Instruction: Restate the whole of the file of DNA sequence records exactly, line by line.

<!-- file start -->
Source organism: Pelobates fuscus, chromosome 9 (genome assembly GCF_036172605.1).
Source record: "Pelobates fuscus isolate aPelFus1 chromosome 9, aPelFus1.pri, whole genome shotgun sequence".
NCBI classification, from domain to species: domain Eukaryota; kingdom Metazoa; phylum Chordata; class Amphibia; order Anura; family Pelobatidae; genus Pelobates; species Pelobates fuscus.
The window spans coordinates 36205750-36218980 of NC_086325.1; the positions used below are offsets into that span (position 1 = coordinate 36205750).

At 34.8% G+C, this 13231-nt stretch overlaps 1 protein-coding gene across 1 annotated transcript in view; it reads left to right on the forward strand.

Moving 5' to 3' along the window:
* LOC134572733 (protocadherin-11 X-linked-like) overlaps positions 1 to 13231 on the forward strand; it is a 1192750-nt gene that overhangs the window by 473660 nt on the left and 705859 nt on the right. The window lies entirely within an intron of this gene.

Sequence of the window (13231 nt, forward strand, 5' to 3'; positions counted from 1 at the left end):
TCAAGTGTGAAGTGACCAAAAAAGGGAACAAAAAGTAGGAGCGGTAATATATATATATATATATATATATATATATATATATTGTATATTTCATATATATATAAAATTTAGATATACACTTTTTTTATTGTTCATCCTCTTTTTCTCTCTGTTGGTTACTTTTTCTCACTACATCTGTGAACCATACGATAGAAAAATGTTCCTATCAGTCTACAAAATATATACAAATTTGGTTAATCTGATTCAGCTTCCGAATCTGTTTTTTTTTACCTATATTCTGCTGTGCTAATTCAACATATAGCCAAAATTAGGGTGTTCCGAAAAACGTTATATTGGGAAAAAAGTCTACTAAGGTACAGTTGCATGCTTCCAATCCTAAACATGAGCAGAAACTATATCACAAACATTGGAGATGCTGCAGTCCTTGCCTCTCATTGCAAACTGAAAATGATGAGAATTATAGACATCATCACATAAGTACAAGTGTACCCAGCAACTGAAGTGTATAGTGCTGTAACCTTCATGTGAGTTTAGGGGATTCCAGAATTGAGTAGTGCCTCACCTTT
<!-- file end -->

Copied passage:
Source organism: Pelobates fuscus, chromosome 9 (genome assembly GCF_036172605.1).
Source record: "Pelobates fuscus isolate aPelFus1 chromosome 9, aPelFus1.pri, whole genome shotgun sequence".
NCBI classification, from domain to species: domain Eukaryota; kingdom Metazoa; phylum Chordata; class Amphibia; order Anura; family Pelobatidae; genus Pelobates; species Pelobates fuscus.
The window spans coordinates 36205750-36218980 of NC_086325.1; the positions used below are offsets into that span (position 1 = coordinate 36205750).

At 34.8% G+C, this 13231-nt stretch overlaps 1 protein-coding gene across 1 annotated transcript in view; it reads left to right on the forward strand.

Moving 5' to 3' along the window:
* LOC134572733 (protocadherin-11 X-linked-like) overlaps positions 1 to 13231 on the forward strand; it is a 1192750-nt gene that overhangs the window by 473660 nt on the left and 705859 nt on the right. The window lies entirely within an intron of this gene.

Sequence of the window (13231 nt, forward strand, 5' to 3'; positions counted from 1 at the left end):
TCAAGTGTGAAGTGACCAAAAAAGGGAACAAAAAGTAGGAGCGGTAATATATATATATATATATATATATATATATATATATTGTATATTTCATATATATATAAAATTTAGATATACACTTTTTTTATTGTTCATCCTCTTTTTCTCTCTGTTGGTTACTTTTTCTCACTACATCTGTGAACCATACGATAGAAAAATGTTCCTATCAGTCTACAAAATATATACAAATTTGGTTAATCTGATTCAGCTTCCGAATCTGTTTTTTTTTACCTATATTCTGCTGTGCTAATTCAACATATAGCCAAAATTAGGGTGTTCCGAAAAACGTTATATTGGGAAAAAAGTCTACTAAGGTACAGTTGCATGCTTCCAATCCTAAACATGAGCAGAAACTATATCACAAACATTGGAGATGCTGCAGTCCTTGCCTCTCATTGCAAACTGAAAATGATGAGAATTATAGACATCATCACATAAGTACAAGTGTACCCAGCAACTGAAGTGTATAGTGCTGTAACCTTCATGTGAGTTTAGGGGATTCCAGAATTGAGTAGTGCCTCACCTTT